A2AK: The Adventure Begins

Published on June 7th, 2015

A total of 53 boats started the first stage of the 750 mile Race to Alaska on June 4, which provided a 40 mile qualifier from Port Townsend, WA to Victoria, BC. The first finishers were in Victoria in just under 4 hours, with a total of 13 teams not finishing. Twenty-seven teams made the start of the second stage on June 7 from Victoria, BC to Ketchikan, AK (710 miles), currently led by a 6-man outrigger canoe with sail. The race is open to all types of non-motorized craft, with teams fully self-supported during the duration.

Race detailsTracker

Stage 1 Report from Race Central:
We’ve seen what the starting line would look like in our heads for months and the actual start was every bit as improbable, stirring, celebratory and bad ass as we imagined. Hundreds of onlookers waded through a R2AK related traffic jam to cheer the 53 teams across the starting line in inky darkness.

There were spectator boats, wind on the beam at 20 knots, a guy on a paddleboard serving oatmeal, a bonfire, and loudspeakers booming the Red Army Choir singing the Soviet National Anthem. The weather was ominous and beautiful, the crowd was dauntless, the boats were rockstars, the scene was epic, cinematic, and over almost as soon as it began.

Calamity fell soon after the horn as teams bash into the wall of wind and waves advancing around Point Wilson. Some Teams took the bravest route- assessing the condition of the weather and their boat, they stared down their year long desire to be in the race and exercised the better part of their valor, reconsidering the launch or returning to shore shortly after experiencing the first cycle of the washing machine that was occurring just down the beach.

There is triumph in the retreat. It takes resolution and a special kind of courage to back away when everyone is watching, and our hats are off to everyone who chose to fight another day. On behalf of Race Central and your loved ones, thank you.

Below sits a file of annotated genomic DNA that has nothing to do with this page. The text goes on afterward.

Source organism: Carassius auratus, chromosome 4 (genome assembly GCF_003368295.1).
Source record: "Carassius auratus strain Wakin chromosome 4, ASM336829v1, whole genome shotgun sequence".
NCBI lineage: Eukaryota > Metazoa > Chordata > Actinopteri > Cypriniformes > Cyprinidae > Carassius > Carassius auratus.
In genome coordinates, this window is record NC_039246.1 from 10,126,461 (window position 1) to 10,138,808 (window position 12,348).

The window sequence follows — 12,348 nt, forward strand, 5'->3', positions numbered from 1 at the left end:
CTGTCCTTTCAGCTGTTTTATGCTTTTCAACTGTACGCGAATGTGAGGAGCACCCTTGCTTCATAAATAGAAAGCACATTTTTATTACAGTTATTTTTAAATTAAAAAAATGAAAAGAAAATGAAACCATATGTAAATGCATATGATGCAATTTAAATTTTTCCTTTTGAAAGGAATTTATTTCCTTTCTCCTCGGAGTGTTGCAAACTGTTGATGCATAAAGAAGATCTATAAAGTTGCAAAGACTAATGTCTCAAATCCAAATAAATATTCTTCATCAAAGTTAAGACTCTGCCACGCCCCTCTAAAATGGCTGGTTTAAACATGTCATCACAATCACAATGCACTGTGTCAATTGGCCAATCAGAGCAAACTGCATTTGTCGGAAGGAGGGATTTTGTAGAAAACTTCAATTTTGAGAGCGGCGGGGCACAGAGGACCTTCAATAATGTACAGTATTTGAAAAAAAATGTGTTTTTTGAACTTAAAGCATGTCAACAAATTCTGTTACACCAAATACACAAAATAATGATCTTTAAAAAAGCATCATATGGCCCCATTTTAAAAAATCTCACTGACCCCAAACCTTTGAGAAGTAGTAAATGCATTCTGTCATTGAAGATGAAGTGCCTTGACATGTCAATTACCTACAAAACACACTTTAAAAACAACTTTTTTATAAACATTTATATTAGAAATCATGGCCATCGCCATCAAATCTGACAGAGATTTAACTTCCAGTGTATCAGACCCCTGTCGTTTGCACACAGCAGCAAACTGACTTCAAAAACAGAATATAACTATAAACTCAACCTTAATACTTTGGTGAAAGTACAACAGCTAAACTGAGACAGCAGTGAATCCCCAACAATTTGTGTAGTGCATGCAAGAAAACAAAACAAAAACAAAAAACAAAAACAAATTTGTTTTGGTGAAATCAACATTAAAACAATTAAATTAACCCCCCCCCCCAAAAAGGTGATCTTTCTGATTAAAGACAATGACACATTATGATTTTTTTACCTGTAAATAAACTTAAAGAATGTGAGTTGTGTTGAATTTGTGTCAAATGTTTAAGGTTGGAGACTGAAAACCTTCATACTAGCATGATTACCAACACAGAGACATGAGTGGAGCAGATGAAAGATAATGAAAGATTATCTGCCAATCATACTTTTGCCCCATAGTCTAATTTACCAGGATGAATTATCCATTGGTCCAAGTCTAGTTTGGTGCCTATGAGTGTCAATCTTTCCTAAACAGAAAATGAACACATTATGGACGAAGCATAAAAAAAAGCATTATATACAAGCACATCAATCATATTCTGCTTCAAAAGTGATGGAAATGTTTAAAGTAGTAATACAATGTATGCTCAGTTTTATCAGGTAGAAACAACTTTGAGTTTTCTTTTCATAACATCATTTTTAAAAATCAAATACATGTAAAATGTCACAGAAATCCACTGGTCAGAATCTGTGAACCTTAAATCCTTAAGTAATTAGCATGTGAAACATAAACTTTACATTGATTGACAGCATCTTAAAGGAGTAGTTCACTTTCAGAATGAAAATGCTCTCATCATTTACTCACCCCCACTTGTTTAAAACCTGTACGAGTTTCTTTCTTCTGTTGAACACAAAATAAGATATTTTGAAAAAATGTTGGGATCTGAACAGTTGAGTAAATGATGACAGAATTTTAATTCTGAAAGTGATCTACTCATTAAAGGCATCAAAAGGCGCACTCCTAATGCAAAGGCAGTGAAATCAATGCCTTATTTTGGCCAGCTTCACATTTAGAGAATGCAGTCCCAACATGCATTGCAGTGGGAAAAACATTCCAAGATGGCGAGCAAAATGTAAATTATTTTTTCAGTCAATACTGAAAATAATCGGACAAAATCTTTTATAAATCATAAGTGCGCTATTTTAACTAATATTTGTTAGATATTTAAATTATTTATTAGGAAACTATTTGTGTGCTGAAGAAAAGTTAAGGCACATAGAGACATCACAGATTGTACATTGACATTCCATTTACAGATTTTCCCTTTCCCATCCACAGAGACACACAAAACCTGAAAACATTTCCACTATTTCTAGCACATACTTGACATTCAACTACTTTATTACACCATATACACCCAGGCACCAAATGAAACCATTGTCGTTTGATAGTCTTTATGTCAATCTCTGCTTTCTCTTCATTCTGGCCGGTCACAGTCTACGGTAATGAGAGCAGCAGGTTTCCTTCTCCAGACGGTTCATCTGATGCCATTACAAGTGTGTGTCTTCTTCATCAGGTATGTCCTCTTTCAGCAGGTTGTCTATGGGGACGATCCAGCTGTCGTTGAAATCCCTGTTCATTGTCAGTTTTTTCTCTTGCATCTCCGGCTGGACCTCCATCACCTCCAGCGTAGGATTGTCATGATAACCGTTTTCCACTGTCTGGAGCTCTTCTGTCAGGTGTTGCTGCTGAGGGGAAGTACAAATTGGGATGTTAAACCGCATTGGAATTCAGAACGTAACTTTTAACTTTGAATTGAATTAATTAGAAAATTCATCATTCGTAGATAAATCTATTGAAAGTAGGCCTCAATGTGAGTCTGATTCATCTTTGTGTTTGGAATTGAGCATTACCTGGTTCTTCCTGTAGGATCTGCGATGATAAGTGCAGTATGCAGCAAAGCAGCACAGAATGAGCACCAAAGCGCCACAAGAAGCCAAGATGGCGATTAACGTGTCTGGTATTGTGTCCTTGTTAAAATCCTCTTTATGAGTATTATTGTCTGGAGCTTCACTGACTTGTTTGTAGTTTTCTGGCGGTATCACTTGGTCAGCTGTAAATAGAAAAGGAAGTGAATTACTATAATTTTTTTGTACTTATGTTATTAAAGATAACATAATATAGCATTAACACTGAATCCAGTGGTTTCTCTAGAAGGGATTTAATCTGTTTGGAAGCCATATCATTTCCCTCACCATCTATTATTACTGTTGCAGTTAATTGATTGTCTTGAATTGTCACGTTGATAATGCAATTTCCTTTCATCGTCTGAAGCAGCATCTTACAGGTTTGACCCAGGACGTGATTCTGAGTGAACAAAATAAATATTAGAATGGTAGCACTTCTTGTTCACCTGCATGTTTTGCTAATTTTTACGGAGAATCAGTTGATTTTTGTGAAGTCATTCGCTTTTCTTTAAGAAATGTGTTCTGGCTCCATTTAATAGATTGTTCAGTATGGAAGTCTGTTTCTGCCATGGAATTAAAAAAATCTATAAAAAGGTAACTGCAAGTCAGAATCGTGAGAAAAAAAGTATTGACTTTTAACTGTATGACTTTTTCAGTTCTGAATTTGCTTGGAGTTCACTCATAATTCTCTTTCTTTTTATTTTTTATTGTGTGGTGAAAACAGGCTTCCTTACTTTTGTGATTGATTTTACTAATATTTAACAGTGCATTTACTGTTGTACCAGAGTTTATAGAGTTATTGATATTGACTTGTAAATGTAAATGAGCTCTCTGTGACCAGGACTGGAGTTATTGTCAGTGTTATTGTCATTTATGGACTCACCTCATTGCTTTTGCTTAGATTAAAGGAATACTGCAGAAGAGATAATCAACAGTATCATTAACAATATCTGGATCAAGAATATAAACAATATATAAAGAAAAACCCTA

Over the day there were teams that fared less well, affirming the phrase that “the sea finds out what you did wrong.” Masts came off, boats were swamped, boats were capsized, crews disintegrated under pressure parting company when they hit the beach, exhausted their physical capabilities or got themselves in harms way that they couldn’t get out of. In all 13 teams exited the race before Victoria, some of our favorites, but other than bumps bruises and disappointment all arrived intact of body and soul.

The teams that finished in Victoria spanned the allowable 36 hours. Wind conditions favored the large sailing vessels, the first of which rang the bell in just under 4 hours. The last competitor to finish came in with 30 minutes to spare and won the award for maximizing the value of his entry fee.

Each of the teams had a story to tell. Our favorites: high performance multihulls rowing in Victoria Harbor, Team St Brendan’s persevered for 25 hours after being swept by current 20 or so miles in the wrong direction, that at one point a windsurfer looked like it might beat a 38 foot catamaran, that one guy gave himself stitches on his thumb, twice, that Team Soggy Beavers took time out of paddling to change into dresses for a dramatic photo op at the finish, that a gold medal rower got beaten by an amateur crew on a nearly identical boat because they read the current wrong; on any given Sunday…

There were more, of course there were more. Things broke, tempers flew, mistakes were made at least once, but all were over come enough. It was the appropriate amount of chaos and on the day before they’ll depart for Alaska the race crews are checking things off lists, talking to the public, basking in the accolades and attention of the media (did you read the NY Times?) and eyeing the horizon.

What will happen?

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